Because of Cutter,many Baptist churches chose to incorporate. Hezekiah Smith led the movement of Baptist churches to incorporate in spite of opposition of Isaac Backus and the Warren Association. Many Baptists supported incorporation to comply with the Cutter case so that the state would return taxes paid by Baptists to their parishes, and to make possible contracts between the members of a church and its pastor, which assured a decent salary. Of course, Backus took the biblical position, seeing the relationship between pastor and other church members as spiritual. He believed that incorporation “acknowledged the right of the state to decide which churches could and could not be chartered,” and “gave all persons in the congregation [whether saved or not, thereby ‘allowing the unconverted members to outvote the converted’] the right to vote on building or repairing a meetinghouse as well as paying the minister’s salary” thereby bringing the same conflicts encountered by Congregational parishes. Other reasons for arguing for incorporation was to allow churches to hold property or endowment funds in the name of the church. Backus “pointed out that the law gave the deacons, or any other suitably appointed persons, the power to ‘receive and hold estates or donations which are given for religious purposes, and to manage the same at the direction and for the good of the church or society.’” Some Baptists incorporated, against Backus’ advice, to avoid distraint or imprisonment. The Religious Liberty Act of 1811 reversed the Cutter Case and applied Article Three to all churches whether incorporated or not (Ibid., pp. 220-223).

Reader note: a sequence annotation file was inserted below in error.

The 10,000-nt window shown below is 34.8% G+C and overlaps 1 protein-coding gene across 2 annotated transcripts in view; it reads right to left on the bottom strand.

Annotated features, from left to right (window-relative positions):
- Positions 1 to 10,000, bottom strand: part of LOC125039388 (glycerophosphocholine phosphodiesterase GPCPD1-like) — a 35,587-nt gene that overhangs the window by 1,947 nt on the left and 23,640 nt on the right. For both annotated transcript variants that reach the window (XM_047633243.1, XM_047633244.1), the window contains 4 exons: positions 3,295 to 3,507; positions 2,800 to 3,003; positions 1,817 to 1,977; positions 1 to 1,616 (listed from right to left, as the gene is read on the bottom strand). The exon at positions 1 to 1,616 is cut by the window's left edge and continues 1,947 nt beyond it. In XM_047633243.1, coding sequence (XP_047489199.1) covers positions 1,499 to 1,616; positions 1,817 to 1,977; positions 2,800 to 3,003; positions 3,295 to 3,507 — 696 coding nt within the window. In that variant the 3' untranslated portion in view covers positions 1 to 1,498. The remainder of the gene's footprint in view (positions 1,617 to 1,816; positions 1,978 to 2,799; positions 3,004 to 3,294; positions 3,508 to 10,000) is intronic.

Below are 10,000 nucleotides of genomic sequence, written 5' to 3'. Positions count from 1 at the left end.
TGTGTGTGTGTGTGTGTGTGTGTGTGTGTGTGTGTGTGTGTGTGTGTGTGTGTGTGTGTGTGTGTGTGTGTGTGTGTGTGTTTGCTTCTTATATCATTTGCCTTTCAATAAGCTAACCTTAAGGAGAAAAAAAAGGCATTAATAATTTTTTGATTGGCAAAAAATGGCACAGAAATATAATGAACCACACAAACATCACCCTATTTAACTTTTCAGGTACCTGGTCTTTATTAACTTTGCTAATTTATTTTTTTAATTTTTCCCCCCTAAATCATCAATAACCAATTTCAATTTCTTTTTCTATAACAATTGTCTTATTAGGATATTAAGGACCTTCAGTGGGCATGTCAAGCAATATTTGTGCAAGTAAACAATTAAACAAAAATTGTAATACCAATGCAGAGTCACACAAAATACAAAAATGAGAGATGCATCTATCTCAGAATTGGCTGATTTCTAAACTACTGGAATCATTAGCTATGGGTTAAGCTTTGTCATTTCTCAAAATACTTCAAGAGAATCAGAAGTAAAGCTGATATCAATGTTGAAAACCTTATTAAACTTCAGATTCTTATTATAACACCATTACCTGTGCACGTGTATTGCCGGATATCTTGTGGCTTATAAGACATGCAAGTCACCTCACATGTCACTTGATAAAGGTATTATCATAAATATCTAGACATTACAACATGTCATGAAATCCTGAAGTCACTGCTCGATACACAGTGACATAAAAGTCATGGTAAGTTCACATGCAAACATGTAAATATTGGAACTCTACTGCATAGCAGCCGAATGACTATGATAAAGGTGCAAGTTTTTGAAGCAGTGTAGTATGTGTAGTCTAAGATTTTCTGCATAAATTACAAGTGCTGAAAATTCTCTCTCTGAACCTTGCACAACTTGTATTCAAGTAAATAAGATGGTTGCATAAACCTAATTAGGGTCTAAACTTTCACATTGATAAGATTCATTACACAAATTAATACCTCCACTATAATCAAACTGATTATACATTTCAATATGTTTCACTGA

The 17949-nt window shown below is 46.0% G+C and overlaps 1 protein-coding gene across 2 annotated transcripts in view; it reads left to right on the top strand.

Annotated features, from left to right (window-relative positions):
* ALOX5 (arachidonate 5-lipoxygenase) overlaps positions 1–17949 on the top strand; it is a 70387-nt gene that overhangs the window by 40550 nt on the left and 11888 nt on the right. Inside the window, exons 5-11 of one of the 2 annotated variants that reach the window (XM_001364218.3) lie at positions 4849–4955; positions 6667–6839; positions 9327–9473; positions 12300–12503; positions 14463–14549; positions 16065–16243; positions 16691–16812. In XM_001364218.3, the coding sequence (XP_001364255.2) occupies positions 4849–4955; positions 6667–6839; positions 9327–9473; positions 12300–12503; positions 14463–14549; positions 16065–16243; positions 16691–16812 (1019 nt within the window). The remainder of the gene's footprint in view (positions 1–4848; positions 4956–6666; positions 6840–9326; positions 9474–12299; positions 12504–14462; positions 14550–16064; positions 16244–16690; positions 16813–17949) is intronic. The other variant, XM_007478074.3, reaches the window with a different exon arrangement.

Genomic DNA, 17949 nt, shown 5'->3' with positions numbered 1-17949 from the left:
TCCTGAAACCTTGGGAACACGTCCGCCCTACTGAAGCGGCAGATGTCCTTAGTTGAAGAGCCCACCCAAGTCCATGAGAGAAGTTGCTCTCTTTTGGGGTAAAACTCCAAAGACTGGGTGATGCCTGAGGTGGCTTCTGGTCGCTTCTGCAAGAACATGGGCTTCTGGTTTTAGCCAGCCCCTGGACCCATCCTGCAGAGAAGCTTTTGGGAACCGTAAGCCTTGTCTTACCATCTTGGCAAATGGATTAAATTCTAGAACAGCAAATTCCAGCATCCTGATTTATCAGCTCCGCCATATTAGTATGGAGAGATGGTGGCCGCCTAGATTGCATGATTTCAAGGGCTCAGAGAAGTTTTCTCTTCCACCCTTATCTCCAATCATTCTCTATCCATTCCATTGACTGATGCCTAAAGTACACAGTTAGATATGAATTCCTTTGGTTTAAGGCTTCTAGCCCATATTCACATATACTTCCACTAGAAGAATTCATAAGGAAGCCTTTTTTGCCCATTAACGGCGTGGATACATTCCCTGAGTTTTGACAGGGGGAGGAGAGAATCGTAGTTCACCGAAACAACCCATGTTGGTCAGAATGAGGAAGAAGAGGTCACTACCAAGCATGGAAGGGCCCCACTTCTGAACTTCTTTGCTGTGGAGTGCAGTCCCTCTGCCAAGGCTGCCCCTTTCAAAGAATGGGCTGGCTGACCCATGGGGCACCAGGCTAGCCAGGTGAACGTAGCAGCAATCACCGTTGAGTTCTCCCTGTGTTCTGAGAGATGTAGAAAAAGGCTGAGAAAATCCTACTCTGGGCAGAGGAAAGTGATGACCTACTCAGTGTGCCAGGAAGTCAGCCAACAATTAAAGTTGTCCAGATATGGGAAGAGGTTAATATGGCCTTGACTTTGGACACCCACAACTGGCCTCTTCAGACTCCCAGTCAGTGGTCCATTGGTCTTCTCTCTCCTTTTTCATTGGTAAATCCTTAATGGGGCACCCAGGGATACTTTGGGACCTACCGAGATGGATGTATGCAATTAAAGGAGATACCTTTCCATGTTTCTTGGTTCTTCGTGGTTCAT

After the ratification of the Constitution, the United States Supreme Court, headed by Chief Justice John Marshall, relied on the contract clause of Article I Section 10 to delineate public and private actions. “[Most c]hurches adapted to the new legal environment after 1790 by reforming themselves as private voluntary associations assuming a corporate form” (McGarvie, p. 115). The primary case in the Marshall Court decisions is the Dartmouth College case in which the Court used the contract clause to prevent New Hampshire’s legislature from breaking its contract of incorporation and restructuring the organization of a private Christian school (See Ibid., pp. 12, 152-189). Prior to Dartmouth College, “state legislatures consistently repudiated school and university charters in order to redesign educational institutions to serve political ends” (Ibid., p. 165).